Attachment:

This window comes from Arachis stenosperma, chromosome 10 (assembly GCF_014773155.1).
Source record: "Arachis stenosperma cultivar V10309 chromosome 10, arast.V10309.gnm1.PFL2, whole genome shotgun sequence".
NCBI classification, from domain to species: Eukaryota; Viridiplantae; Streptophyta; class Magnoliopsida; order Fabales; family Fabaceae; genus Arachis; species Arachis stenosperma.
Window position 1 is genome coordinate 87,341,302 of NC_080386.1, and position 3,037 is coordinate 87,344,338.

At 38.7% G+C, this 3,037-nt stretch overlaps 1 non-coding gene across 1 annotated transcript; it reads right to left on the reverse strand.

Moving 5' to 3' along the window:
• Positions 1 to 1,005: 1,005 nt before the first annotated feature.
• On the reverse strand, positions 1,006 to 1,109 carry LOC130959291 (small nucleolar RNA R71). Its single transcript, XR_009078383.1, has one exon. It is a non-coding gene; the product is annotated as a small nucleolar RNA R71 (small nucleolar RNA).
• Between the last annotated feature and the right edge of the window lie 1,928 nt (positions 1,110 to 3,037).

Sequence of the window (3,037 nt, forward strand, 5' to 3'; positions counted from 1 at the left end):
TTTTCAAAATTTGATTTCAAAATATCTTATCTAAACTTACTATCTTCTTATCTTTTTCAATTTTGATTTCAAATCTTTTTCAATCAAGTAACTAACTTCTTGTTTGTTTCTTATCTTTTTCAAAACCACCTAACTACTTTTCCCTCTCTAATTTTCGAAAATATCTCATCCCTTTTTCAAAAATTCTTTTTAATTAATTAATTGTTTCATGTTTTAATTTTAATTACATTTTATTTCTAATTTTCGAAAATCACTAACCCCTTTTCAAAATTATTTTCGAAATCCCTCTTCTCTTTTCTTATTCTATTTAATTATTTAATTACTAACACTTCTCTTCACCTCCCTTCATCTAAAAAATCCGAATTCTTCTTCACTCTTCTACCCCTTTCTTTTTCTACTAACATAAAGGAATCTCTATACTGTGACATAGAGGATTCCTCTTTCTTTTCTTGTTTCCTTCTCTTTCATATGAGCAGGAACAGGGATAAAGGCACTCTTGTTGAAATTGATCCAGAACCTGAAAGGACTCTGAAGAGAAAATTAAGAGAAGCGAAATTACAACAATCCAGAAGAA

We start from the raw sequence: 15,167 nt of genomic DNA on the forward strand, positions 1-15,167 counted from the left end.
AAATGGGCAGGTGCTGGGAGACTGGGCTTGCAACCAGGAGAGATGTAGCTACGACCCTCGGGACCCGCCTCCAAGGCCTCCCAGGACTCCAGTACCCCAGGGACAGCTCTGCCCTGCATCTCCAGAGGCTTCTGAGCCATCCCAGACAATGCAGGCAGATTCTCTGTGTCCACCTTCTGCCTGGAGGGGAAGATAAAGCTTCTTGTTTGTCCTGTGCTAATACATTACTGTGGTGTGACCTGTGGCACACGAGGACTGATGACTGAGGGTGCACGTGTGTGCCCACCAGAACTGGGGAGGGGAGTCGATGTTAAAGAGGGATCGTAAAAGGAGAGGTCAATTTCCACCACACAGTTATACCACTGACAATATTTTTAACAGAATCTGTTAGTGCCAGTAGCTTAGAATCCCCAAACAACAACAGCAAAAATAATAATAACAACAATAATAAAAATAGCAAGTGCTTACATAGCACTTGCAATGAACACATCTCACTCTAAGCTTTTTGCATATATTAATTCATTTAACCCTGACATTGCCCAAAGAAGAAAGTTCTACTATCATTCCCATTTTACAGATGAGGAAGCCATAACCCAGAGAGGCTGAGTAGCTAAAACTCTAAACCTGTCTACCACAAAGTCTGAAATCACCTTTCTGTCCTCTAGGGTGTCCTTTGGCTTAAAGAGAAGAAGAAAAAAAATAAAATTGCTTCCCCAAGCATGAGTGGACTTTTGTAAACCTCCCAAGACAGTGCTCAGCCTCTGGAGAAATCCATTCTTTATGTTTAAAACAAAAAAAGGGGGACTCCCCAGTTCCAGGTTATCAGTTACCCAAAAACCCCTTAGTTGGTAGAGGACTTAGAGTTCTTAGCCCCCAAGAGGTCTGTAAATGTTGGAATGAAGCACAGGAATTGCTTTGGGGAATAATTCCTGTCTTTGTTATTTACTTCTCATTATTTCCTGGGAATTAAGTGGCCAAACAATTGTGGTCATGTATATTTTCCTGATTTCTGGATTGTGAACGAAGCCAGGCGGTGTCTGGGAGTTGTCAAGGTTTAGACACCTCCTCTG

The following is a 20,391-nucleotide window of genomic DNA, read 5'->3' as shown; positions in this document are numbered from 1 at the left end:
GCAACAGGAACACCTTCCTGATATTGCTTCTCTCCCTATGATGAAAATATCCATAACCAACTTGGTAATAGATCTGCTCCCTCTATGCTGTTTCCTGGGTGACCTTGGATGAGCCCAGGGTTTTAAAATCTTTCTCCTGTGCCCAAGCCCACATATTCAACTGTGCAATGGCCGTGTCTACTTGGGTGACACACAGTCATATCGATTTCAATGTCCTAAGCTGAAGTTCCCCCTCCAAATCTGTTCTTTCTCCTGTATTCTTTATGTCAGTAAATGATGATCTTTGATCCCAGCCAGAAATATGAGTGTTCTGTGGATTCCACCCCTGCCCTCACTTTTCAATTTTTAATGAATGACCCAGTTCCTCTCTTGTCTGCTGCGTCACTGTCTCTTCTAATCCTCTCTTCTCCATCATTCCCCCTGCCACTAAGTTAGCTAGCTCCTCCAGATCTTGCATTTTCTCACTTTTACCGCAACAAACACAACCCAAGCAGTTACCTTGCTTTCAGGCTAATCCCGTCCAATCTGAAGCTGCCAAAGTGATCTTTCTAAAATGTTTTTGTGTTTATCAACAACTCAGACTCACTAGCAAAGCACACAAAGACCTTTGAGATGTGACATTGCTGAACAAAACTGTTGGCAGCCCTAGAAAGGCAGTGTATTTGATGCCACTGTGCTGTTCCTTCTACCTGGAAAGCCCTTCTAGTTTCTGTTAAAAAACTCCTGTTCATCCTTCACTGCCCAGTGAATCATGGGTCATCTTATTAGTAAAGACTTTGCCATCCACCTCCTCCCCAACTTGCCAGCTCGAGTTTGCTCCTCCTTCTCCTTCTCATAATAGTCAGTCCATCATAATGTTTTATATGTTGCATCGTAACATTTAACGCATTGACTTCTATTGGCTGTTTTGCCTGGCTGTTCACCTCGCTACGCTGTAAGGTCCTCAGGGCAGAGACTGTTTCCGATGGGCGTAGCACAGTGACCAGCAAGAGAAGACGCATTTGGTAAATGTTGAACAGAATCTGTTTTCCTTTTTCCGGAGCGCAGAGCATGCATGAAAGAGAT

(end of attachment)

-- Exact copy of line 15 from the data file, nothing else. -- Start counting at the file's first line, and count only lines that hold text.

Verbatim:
GCAACAGGAACACCTTCCTGATATTGCTTCTCTCCCTATGATGAAAATATCCATAACCAACTTGGTAATAGATCTGCTCCCTCTATGCTGTTTCCTGGGTGACCTTGGATGAGCCCAGGGTTTTAAAATCTTTCTCCTGTGCCCAAGCCCACATATTCAACTGTGCAATGGCCGTGTCTACTTGGGTGACACACAGTCATATCGATTTCAATGTCCTAAGCTGAAGTTCCCCCTCCAAATCTGTTCTTTCTCCTGTATTCTTTATGTCAGTAAATGATGATCTTTGATCCCAGCCAGAAATATGAGTGTTCTGTGGATTCCACCCCTGCCCTCACTTTTCAATTTTTAATGAATGACCCAGTTCCTCTCTTGTCTGCTGCGTCACTGTCTCTTCTAATCCTCTCTTCTCCATCATTCCCCCTGCCACTAAGTTAGCTAGCTCCTCCAGATCTTGCATTTTCTCACTTTTACCGCAACAAACACAACCCAAGCAGTTACCTTGCTTTCAGGCTAATCCCGTCCAATCTGAAGCTGCCAAAGTGATCTTTCTAAAATGTTTTTGTGTTTATCAACAACTCAGACTCACTAGCAAAGCACACAAAGACCTTTGAGATGTGACATTGCTGAACAAAACTGTTGGCAGCCCTAGAAAGGCAGTGTATTTGATGCCACTGTGCTGTTCCTTCTACCTGGAAAGCCCTTCTAGTTTCTGTTAAAAAACTCCTGTTCATCCTTCACTGCCCAGTGAATCATGGGTCATCTTATTAGTAAAGACTTTGCCATCCACCTCCTCCCCAACTTGCCAGCTCGAGTTTGCTCCTCCTTCTCCTTCTCATAATAGTCAGTCCATCATAATGTTTTATATGTTGCATCGTAACATTTAACGCATTGACTTCTATTGGCTGTTTTGCCTGGCTGTTCACCTCGCTACGCTGTAAGGTCCTCAGGGCAGAGACTGTTTCCGATGGGCGTAGCACAGTGACCAGCAAGAGAAGACGCATTTGGTAAATGTTGAACAGAATCTGTTTTCCTTTTTCCGGAGCGCAGAGCATGCATGAAAGAGAT